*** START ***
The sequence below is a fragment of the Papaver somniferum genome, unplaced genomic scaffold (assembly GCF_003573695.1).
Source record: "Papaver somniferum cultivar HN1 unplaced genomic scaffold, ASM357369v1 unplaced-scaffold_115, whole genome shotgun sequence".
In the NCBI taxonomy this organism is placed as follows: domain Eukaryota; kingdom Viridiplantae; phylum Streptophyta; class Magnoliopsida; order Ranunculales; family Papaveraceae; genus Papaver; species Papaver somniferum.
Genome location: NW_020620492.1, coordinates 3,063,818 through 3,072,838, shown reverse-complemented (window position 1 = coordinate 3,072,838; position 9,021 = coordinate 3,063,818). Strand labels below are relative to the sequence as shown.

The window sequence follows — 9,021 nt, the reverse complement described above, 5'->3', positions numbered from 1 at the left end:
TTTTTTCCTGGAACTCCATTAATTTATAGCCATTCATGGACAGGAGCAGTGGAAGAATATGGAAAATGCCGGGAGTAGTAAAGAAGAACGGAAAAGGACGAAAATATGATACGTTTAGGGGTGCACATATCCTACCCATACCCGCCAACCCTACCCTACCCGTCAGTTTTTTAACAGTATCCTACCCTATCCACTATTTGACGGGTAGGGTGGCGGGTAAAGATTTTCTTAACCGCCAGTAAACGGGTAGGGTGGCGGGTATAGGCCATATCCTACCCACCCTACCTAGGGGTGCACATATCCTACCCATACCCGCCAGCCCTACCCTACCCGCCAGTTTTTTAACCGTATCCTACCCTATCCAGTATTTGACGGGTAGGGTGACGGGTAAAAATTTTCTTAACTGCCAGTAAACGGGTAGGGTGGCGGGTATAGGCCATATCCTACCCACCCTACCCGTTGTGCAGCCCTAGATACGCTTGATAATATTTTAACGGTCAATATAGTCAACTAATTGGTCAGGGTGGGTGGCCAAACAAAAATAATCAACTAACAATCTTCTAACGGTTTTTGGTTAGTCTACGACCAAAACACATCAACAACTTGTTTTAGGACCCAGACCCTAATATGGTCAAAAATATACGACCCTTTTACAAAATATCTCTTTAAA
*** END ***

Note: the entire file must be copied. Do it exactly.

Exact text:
The sequence below is a fragment of the Papaver somniferum genome, unplaced genomic scaffold (assembly GCF_003573695.1).
Source record: "Papaver somniferum cultivar HN1 unplaced genomic scaffold, ASM357369v1 unplaced-scaffold_115, whole genome shotgun sequence".
In the NCBI taxonomy this organism is placed as follows: domain Eukaryota; kingdom Viridiplantae; phylum Streptophyta; class Magnoliopsida; order Ranunculales; family Papaveraceae; genus Papaver; species Papaver somniferum.
Genome location: NW_020620492.1, coordinates 3,063,818 through 3,072,838, shown reverse-complemented (window position 1 = coordinate 3,072,838; position 9,021 = coordinate 3,063,818). Strand labels below are relative to the sequence as shown.

The window sequence follows — 9,021 nt, the reverse complement described above, 5'->3', positions numbered from 1 at the left end:
TTTTTTCCTGGAACTCCATTAATTTATAGCCATTCATGGACAGGAGCAGTGGAAGAATATGGAAAATGCCGGGAGTAGTAAAGAAGAACGGAAAAGGACGAAAATATGATACGTTTAGGGGTGCACATATCCTACCCATACCCGCCAACCCTACCCTACCCGTCAGTTTTTTAACAGTATCCTACCCTATCCACTATTTGACGGGTAGGGTGGCGGGTAAAGATTTTCTTAACCGCCAGTAAACGGGTAGGGTGGCGGGTATAGGCCATATCCTACCCACCCTACCTAGGGGTGCACATATCCTACCCATACCCGCCAGCCCTACCCTACCCGCCAGTTTTTTAACCGTATCCTACCCTATCCAGTATTTGACGGGTAGGGTGACGGGTAAAAATTTTCTTAACTGCCAGTAAACGGGTAGGGTGGCGGGTATAGGCCATATCCTACCCACCCTACCCGTTGTGCAGCCCTAGATACGCTTGATAATATTTTAACGGTCAATATAGTCAACTAATTGGTCAGGGTGGGTGGCCAAACAAAAATAATCAACTAACAATCTTCTAACGGTTTTTGGTTAGTCTACGACCAAAACACATCAACAACTTGTTTTAGGACCCAGACCCTAATATGGTCAAAAATATACGACCCTTTTACAAAATATCTCTTTAAA